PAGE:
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Practice Tips - who should bill

15th Jul 2005
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"I have probably been responsible for well in excess of 5,000 fee notes to clients over the last 20 years or so. And I know from observation of others and anecdotes received that the art of billing is not nearly as straightforward as it seems. The result is:
1.    people don’t bill on time;
2.    people don’t bill enough;
3.    they don’t send a fee note that protects them and their firm from a claim;
4.    disputes arise and so cash is not collected on time.

This article just looks at the first two issues.
If you write a fee note you:
a.    know the client;
b.    probably have a friendly relationship with the recipient;
c.    anticipate the comment, or sharp intake of breath, the client makes upon receiving it;
d.    know you might have to defend it;
e.    know the work that was done, and probably undervalue it as a result as you don’t really understand what was so special about it.

The consequence is, whether you like it or not, that you’ll round the value of the fee down from what it’s really worth. I have seen this time and time again.

The answer to this problem is simple. You have to get someone else to write your bills for you. In my experience the person who works for you and writes the fee note:
1.    knows that the client’s cash ultimately pays them;
2.    probably thinks you’re good at what you do, and sees the real value in it;
3.    has nothing like as good a relationship with the client as you do, probably because the client is not very interested in them;
4.    will, as a result, always tend to charge as much at least or more than is justified by the time spent on the job.

You might, of course, say this has little impact on fixed price work. But even then I would not agree. I always strongly advise that time records are kept even when fixed price work is done. That way you know how much time you really spent on the job and can price more realistically next year. But those time records will also show what “extras” have been done, and which were not included in the fixed price quote. You will tend to write those off. Someone else won’t. They’ll add them to the bill.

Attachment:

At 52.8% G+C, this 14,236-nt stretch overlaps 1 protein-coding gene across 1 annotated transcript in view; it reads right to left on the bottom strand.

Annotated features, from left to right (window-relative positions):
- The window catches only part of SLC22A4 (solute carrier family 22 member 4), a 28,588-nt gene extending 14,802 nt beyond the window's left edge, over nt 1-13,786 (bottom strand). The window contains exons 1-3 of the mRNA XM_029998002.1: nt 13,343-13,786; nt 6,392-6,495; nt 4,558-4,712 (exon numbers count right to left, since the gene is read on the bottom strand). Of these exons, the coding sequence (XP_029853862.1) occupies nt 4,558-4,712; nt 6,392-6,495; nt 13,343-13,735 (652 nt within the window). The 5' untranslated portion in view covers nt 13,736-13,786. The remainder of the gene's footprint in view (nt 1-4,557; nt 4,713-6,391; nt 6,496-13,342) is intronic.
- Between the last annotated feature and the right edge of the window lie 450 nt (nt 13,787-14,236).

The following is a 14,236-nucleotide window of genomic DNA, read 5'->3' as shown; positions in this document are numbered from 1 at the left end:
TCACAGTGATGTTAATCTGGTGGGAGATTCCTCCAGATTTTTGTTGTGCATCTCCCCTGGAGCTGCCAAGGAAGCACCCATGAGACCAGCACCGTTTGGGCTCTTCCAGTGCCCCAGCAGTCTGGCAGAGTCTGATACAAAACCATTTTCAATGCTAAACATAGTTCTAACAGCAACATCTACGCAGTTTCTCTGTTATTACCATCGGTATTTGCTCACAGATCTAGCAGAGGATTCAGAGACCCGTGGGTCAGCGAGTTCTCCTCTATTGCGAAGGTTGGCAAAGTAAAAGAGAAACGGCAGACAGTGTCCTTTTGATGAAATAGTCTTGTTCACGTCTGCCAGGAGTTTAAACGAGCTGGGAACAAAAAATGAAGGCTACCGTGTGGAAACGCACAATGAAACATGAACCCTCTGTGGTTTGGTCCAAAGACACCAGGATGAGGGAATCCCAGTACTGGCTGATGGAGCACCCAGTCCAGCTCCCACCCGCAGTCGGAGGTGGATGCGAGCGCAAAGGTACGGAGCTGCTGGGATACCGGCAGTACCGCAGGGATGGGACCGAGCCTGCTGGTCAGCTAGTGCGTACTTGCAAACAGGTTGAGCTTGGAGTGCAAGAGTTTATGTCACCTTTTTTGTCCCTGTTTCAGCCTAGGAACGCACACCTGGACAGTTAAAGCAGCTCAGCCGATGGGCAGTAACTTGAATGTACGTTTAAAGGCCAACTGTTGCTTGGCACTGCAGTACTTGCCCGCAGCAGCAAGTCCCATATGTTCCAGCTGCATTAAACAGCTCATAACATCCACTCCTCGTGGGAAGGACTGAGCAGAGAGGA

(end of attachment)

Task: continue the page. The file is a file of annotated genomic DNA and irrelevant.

Who is best at being that “someone else”? I suggest it’s your secretary if you have one. If they’re any good they’ll be really defensive about you. That makes them really robust billers. If not, have someone who you think is tough do it. It’s best that it’s not a fee earner. They’ll just do what you do, and maybe more so.

And how much is this worth? Well, let’s suppose you raise 250 bills a year (and most fee earners in small firms will do that) and each one has time recorded of £500 on average. If you rounded each one down to £475 and your secretary bills the £500 that was on the ledger your bottom line would improve by £6,250, or about 5% of turnover. As that will, however, flow straight through to the bottom line we’re bound to be talking over 10% of profit in many cases. That’s how much it’s worth to you a year to have someone else bill for you. You cannot lose by trying.

Richard Murphy
AccountingWEB contributing editor Richard Murphy is a sole practitioner chartered accountant but was previously senior partner of a firm for 11 years. He has also been chairman, chief executive or finance director of 10 SMEs. A collection of previous articles by Richard on practice management themes is available in Practice Management Zone


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